This Nordic touring show based on the Musée Rodin collection has a Nordic flavour. Rodin had Nordic patrons and colleagues. In Finland there was H. F. Antell whose donation is the basis of Ateneum's valuable Rodin collection.

Auguste Rodin: Shadow, 1880, this cast 1964. Ateneum Art Museum. Photo: Finnish National Gallery / Kirsi Halkola

In the North Rodin was recognized as a modern Michelangelo. Like Michelangelo in Pietà Rodin understood the power of the non finito. That is an approach that brings us to the threshold of comprehension. There are things that are beyond understanding. Yet an artist can bring us to the path of an insight of even such matters.

Auguste Rodin: Je suis belle, plaster 1882, this bronze cast before 1887. Ateneum Art Museum, coll. Antell. Photo: Finnish National Gallery / Hannu Karjalainen

Je suis belle, ô mortels! comme un rêve de pierre,
Et mon sein, où chacun s'est meurtri tour à tour,
Est fait pour inspirer au poète un amour
Eternel et muet ainsi que la matière
.
- Charles Baudelaire: Les Fleurs du mal

According to Antoinette Le Normand-Romain's catalogue remarks in this sculpture Rodin immortalized his love and passion with Camille Claudel (in Anne Delbée's novel the story is different). In this exhibition we see the first bronze cast, which was acquired by H. F. Antell.

Auguste Rodin: The Thinker, c 1880, this cast 1889. Ateneum Art Museum. Photo: Finnish National Gallery / Hannu Aaltonen. Please click to enlarge the images.
The mise-en-scène of a giant version of The Thinker (original 1882, this version 1903, 1909, Waldemarsudde, Stockholm) is a coup of conceptual art.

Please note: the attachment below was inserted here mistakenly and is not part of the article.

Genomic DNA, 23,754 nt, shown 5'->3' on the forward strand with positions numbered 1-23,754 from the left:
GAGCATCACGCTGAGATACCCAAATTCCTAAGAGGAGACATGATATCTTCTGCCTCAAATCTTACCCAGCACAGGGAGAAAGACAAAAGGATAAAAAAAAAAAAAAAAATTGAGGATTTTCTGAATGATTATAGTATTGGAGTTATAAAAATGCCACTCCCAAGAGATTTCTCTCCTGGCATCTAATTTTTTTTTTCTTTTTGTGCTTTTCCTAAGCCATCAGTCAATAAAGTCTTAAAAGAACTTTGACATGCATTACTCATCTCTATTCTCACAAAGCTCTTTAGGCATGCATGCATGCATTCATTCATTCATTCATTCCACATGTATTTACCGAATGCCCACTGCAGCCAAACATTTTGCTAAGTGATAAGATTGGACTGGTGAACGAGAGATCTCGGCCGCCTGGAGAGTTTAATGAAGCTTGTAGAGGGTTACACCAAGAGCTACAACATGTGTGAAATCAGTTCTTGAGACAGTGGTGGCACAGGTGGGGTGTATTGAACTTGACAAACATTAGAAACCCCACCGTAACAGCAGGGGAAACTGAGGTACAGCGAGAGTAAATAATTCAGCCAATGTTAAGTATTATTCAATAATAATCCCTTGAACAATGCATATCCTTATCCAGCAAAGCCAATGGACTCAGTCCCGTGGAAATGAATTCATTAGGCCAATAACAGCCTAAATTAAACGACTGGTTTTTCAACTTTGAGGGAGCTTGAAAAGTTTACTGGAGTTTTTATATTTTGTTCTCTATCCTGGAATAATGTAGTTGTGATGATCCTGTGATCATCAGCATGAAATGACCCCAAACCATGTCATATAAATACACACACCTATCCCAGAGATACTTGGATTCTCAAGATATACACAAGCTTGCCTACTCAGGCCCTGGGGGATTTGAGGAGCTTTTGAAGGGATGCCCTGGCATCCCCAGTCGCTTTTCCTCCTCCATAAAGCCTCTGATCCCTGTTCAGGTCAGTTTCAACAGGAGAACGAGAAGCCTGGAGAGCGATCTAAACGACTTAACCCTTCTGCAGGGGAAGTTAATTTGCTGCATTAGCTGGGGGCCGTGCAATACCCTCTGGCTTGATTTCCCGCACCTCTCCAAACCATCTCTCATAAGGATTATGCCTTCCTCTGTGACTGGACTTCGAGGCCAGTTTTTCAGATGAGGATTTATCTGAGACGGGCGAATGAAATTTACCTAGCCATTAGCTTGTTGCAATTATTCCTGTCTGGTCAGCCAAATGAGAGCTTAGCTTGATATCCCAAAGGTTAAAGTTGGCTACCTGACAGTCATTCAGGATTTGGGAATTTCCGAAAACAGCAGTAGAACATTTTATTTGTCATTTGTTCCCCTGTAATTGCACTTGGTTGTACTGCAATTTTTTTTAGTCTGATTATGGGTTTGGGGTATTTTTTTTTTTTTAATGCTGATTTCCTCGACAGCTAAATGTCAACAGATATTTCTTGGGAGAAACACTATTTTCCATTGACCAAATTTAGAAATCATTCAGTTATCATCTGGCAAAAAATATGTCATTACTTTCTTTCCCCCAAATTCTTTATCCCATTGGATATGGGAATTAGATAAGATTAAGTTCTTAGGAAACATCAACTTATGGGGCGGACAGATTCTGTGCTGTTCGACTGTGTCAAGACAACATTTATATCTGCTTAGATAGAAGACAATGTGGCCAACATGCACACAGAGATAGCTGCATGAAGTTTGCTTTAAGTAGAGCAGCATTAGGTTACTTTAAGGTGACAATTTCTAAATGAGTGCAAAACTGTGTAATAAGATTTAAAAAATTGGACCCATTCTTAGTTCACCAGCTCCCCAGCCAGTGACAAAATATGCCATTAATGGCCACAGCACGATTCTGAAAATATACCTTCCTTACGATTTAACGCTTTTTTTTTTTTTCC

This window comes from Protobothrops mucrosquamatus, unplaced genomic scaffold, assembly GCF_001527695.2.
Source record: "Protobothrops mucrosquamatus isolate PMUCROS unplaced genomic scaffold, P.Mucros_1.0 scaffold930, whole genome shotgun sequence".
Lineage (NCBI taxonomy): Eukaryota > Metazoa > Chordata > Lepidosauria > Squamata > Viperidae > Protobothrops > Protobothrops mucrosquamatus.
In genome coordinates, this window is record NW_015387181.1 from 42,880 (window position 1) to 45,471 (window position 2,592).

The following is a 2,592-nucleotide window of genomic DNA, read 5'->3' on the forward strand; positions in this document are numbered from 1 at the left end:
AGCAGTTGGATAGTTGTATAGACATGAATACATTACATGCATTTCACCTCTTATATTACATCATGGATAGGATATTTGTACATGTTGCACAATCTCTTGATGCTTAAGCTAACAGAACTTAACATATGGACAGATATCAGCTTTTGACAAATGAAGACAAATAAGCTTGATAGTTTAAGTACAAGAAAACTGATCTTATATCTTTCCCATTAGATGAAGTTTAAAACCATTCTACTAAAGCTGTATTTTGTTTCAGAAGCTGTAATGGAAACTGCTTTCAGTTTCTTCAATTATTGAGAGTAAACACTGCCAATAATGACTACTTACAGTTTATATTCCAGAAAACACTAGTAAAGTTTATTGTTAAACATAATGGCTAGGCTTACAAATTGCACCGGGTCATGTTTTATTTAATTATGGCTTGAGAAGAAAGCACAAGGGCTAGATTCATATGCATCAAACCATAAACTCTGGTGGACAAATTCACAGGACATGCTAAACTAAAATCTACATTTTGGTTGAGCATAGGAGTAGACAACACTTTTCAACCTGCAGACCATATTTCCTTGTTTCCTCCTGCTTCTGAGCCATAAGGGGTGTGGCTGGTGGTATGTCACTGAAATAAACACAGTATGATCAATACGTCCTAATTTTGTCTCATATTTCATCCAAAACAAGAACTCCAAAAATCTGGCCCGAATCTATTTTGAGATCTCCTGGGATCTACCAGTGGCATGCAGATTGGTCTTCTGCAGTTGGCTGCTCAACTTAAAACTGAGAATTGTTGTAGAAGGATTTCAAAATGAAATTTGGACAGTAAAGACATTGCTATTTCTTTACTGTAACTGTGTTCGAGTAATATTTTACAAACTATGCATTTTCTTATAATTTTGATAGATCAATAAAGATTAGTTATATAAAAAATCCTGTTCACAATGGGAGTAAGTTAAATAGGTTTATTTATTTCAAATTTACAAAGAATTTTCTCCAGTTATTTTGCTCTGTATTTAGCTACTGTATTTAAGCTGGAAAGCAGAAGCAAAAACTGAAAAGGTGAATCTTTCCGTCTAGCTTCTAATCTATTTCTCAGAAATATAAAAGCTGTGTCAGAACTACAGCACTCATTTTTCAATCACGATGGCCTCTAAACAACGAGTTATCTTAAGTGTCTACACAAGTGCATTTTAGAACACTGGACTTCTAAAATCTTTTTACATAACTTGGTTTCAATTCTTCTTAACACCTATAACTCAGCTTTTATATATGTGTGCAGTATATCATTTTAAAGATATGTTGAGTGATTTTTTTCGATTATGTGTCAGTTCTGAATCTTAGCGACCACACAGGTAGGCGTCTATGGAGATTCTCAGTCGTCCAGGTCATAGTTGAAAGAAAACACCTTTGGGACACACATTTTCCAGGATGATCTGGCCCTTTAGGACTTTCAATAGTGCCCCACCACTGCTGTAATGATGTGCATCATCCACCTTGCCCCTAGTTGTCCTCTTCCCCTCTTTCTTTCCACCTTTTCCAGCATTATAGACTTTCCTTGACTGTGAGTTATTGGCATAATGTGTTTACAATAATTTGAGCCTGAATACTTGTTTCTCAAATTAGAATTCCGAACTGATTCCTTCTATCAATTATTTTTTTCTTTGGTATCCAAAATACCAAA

The Thinker has been placed in a room facing the Railway Square. On the opposite side is the Finnish National Theatre. Over The Thinker's shoulder we can see the monument of Aleksis Kivi, the Finnish national writer, our counterpart to Hugo and Balzac, also immortalized in stone by Rodin. Wäinö Aaltonen always ignored claims of having been influenced by Rodin. Now everybody can make up his own mind.

At Ateneum there are sections devoted to Rodin's Finnish pupils Sigrid af Forselles and Hilda Flodin. Among the contemporary Finnish influences one may also count Ville Vallgren whose Havis Amanda sculpture is the Aphrodite of Finland.

Simultaneously with the Rodin opening there is also a new display of the installation artist Kaarina Kaikkonen transforming the museum's inner courtyard and nearby park with her myriad flying shirts.

The catalogue for the exhibition is a Rodin collector's item with a complete record of the Rodin works on display, special essays on Rodin's Nordic connections in Sweden, Finland, and Denmark, and a bibliography of Rodin's Nordic correspondence.


A book:
Anne Delbée: Camille Claudel. Kuvanveistäjän elämä. (Une femme, Camille Claudel, Presses de la Renaissance, 1982). A biographical novel. Translation into Finnish by Sulamit Hirvas. 354 p. Illustrations of 11 Camille Claudel sculptures. Porvoo - Helsinki - Juva: WSOY, 1989

A moving feature in Helsinki's Auguste Rodin exhibition is the pairing of Auguste Rodin's bust of Camille Claudel and Camille Claudel's bust of Auguste Rodin.

I saw Bruno Nuytten's film Camille Claudel (1988) when it was first released. Isabelle Adjani as Camille Claudel and Gérard Depardieu as Auguste Rodin provide performances that are among the greatest in biopics.

That film was inspired by the novel by Anne Delbée, a theatre director and a Paul Claudel scholar who became fascinated by the talented sister about whom she first wrote a play, then this novel. The Paris art world of the 19th century was hard for men and much harder for women. Camille Claudel perished although she was an exceptionally strong woman psychologically and physically. It was a world of users and a world of macho discrimination. Her work is her legacy. Auguste Rodin was her employer, mentor, and lover, but she soon found an idiom of her own.

I am grateful for Anne Delbée for providing a persuasive account of the tough world of sculpture. You need capital, a lot of time, and a good professional staff to be a sculptor. Auguste Rodin was often in dire straits and Camille Claudel even more so although she dared to sculpt directly into marble unlike Rodin.

Reading this novel I was also thinking about the Finnish sculptor Laila Pullinen (1933-2015) whom I met in passing last year a few months before she died. We exchanged just a few words, but I remember her resilient smile. Camille Claudel was a pathbreaker for all future female sculptors, and Auguste Rodin was her supporter.